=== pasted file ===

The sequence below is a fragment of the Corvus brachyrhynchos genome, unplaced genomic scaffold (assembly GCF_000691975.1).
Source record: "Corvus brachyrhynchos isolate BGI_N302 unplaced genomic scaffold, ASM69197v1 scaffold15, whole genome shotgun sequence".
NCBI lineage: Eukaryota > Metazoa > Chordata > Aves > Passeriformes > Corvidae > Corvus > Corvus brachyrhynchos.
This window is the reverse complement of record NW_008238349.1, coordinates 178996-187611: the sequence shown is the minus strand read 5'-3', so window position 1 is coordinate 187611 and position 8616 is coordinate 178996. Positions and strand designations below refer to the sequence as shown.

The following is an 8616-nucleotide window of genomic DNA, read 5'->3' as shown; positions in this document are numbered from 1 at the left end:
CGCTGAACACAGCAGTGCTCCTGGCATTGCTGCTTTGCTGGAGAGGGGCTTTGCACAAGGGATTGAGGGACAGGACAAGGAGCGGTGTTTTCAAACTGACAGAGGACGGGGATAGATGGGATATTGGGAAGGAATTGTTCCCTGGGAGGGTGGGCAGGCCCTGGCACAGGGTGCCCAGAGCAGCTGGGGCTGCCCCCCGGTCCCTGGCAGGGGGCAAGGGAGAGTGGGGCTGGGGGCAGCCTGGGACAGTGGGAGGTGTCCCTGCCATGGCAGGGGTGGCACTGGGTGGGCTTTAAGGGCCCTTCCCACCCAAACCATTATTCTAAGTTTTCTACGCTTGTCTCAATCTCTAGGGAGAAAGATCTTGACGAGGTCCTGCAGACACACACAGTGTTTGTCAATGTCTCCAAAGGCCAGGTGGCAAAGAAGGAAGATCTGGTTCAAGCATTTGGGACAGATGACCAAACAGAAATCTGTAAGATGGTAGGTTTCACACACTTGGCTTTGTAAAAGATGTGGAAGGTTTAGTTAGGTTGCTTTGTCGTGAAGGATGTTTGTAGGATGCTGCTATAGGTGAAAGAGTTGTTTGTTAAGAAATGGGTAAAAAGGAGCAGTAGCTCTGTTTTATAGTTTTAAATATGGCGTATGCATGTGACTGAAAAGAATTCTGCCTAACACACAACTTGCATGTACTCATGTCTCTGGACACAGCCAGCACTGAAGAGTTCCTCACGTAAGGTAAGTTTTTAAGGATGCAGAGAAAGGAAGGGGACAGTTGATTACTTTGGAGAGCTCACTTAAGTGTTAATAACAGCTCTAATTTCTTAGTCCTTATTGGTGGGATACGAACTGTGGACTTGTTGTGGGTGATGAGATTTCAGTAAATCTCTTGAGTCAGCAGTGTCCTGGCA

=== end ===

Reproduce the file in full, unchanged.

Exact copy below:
The sequence below is a fragment of the Corvus brachyrhynchos genome, unplaced genomic scaffold (assembly GCF_000691975.1).
Source record: "Corvus brachyrhynchos isolate BGI_N302 unplaced genomic scaffold, ASM69197v1 scaffold15, whole genome shotgun sequence".
NCBI lineage: Eukaryota > Metazoa > Chordata > Aves > Passeriformes > Corvidae > Corvus > Corvus brachyrhynchos.
This window is the reverse complement of record NW_008238349.1, coordinates 178996-187611: the sequence shown is the minus strand read 5'-3', so window position 1 is coordinate 187611 and position 8616 is coordinate 178996. Positions and strand designations below refer to the sequence as shown.

The following is an 8616-nucleotide window of genomic DNA, read 5'->3' as shown; positions in this document are numbered from 1 at the left end:
CGCTGAACACAGCAGTGCTCCTGGCATTGCTGCTTTGCTGGAGAGGGGCTTTGCACAAGGGATTGAGGGACAGGACAAGGAGCGGTGTTTTCAAACTGACAGAGGACGGGGATAGATGGGATATTGGGAAGGAATTGTTCCCTGGGAGGGTGGGCAGGCCCTGGCACAGGGTGCCCAGAGCAGCTGGGGCTGCCCCCCGGTCCCTGGCAGGGGGCAAGGGAGAGTGGGGCTGGGGGCAGCCTGGGACAGTGGGAGGTGTCCCTGCCATGGCAGGGGTGGCACTGGGTGGGCTTTAAGGGCCCTTCCCACCCAAACCATTATTCTAAGTTTTCTACGCTTGTCTCAATCTCTAGGGAGAAAGATCTTGACGAGGTCCTGCAGACACACACAGTGTTTGTCAATGTCTCCAAAGGCCAGGTGGCAAAGAAGGAAGATCTGGTTCAAGCATTTGGGACAGATGACCAAACAGAAATCTGTAAGATGGTAGGTTTCACACACTTGGCTTTGTAAAAGATGTGGAAGGTTTAGTTAGGTTGCTTTGTCGTGAAGGATGTTTGTAGGATGCTGCTATAGGTGAAAGAGTTGTTTGTTAAGAAATGGGTAAAAAGGAGCAGTAGCTCTGTTTTATAGTTTTAAATATGGCGTATGCATGTGACTGAAAAGAATTCTGCCTAACACACAACTTGCATGTACTCATGTCTCTGGACACAGCCAGCACTGAAGAGTTCCTCACGTAAGGTAAGTTTTTAAGGATGCAGAGAAAGGAAGGGGACAGTTGATTACTTTGGAGAGCTCACTTAAGTGTTAATAACAGCTCTAATTTCTTAGTCCTTATTGGTGGGATACGAACTGTGGACTTGTTGTGGGTGATGAGATTTCAGTAAATCTCTTGAGTCAGCAGTGTCCTGGCA